Should there be Quality Standards for Criminal Lawyers?

Currently in NSW, a fresh law graduate with no in-court experience can call themselves a criminal lawyer and represent clients in court for even the most serious cases.

Equally, a legal aid lawyer may deal with 30 or more cases on any one day and meet a client for just a couple of minutes (or not at all) before dealing with his or her case in court.

Needless to say, the quality of such representation is often low and the results can be poor.

Because of something called ‘advocate’s immunity’, it is very hard to sue criminal lawyers for their performances in court.

The unfortunate client can therefore be left with a bad result, and will often have to then seek representation by an experienced criminal lawyer to fix the situation by appealing the result to a higher court.

This raises the question of whether criminal lawyers should have certain quality standards.

More specifically, should criminal lawyers have a certain level of experience before representing clients in important matters such as bail applications (which are applications to get a person out of custody), defended hearings or even guilty pleas for serious charges?

Also, should criminal lawyers be limited in the number of cases they can deal with on any one day?

It is suggested that such rules would raise the quality of representation by criminal lawyers and thereby produce better results for clients.

It would also likely decrease criticism of criminal lawyers and thereby benefit the profession as a whole.

Specific quality standards might include rules such as: a lawyer must have at least 2 years of criminal law experience before dealing with an ‘indictable offence’ to ‘finality’.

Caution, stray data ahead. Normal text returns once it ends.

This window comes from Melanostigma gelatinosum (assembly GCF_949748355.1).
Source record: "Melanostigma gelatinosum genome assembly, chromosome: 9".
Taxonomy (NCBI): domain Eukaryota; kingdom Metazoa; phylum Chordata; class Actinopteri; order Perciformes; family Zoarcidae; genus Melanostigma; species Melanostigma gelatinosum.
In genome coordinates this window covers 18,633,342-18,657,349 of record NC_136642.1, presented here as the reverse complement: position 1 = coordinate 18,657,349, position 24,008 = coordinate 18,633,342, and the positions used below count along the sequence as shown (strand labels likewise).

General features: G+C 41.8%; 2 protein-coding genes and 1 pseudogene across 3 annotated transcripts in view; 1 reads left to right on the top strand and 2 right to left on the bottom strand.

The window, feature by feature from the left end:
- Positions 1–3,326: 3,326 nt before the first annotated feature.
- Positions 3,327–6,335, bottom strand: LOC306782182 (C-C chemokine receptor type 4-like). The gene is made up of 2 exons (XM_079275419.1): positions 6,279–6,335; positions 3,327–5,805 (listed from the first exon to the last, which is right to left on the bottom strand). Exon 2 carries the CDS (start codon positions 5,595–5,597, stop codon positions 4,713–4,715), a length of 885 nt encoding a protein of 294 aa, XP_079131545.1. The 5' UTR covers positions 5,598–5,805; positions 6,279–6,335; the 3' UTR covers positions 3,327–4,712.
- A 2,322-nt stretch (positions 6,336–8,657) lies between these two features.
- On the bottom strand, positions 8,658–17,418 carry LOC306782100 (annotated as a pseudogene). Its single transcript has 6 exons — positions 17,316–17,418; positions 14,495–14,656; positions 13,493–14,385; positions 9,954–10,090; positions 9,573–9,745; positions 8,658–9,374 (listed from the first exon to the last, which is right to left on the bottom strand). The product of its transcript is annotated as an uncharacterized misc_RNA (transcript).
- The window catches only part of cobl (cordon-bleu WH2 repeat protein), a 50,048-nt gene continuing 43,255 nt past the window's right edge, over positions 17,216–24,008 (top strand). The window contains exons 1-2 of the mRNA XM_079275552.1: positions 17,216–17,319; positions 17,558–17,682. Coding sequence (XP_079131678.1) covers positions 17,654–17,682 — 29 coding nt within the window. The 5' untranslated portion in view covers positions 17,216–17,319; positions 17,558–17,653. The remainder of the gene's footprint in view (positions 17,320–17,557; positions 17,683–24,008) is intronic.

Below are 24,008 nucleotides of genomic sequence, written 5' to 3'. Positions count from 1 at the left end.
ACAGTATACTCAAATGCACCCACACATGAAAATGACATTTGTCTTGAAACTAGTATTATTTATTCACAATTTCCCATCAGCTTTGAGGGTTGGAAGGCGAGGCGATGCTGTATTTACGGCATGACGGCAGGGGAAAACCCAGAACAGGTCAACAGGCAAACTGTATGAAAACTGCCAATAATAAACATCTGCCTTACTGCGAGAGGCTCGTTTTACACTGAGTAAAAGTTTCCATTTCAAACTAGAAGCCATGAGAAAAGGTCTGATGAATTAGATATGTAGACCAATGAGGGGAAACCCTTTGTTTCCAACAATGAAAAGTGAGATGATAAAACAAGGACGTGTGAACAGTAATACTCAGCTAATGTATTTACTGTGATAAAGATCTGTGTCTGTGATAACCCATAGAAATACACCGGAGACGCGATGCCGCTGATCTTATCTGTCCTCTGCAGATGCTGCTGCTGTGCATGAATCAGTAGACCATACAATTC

An ‘indictable offence’ is a serious criminal offence that can be dealt with in the Higher Courts. Dealing with a matter ‘to finality’ means undertaking a ‘sentencing’ (for a guilty plea) or a ‘defended hearing’ (for a not guilty plea); in other words, representing a client on an ‘important court date’ rather than just an adjournment.

Another rule might be that a criminal lawyer cannot deal with more than 5 cases on any one day.

There are currently many ‘factory-type lawyers’ who deal with 10 or more cases on any one day, with a consequential decrease in the quality standard afforded to each client.

Sydney Criminal Lawyers certainly goes well beyond these ‘quality standards’.

We Guarantee that you will be represented by an ‘Accredited Criminal Law Specialist’ on all important court dates; including all dates where your matter is to be dealt with to ‘finality’.

An ‘Accredited Criminal Law Specialist’ is a lawyer with at least 5 years of experience in criminal law and who is certified by the Law Society of NSW as an expert in the field.

We also Guarantee you will be represented by an Accredited Criminal Lawyer for bail applications and all appeals.

Each of our criminal lawyers strives to deal with a very limited number of matters per day; usually only 1 case per day and never more than 3 cases per day.

This is one of the ways our law firm consistently produces exceptional results for our clients.

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About Ugur Nedim

Ugur Nedim is an Accredited Specialist Criminal Lawyer and Principal at Sydney Criminal Lawyers, Sydney's leading firm of criminal and traffic defence lawyers.
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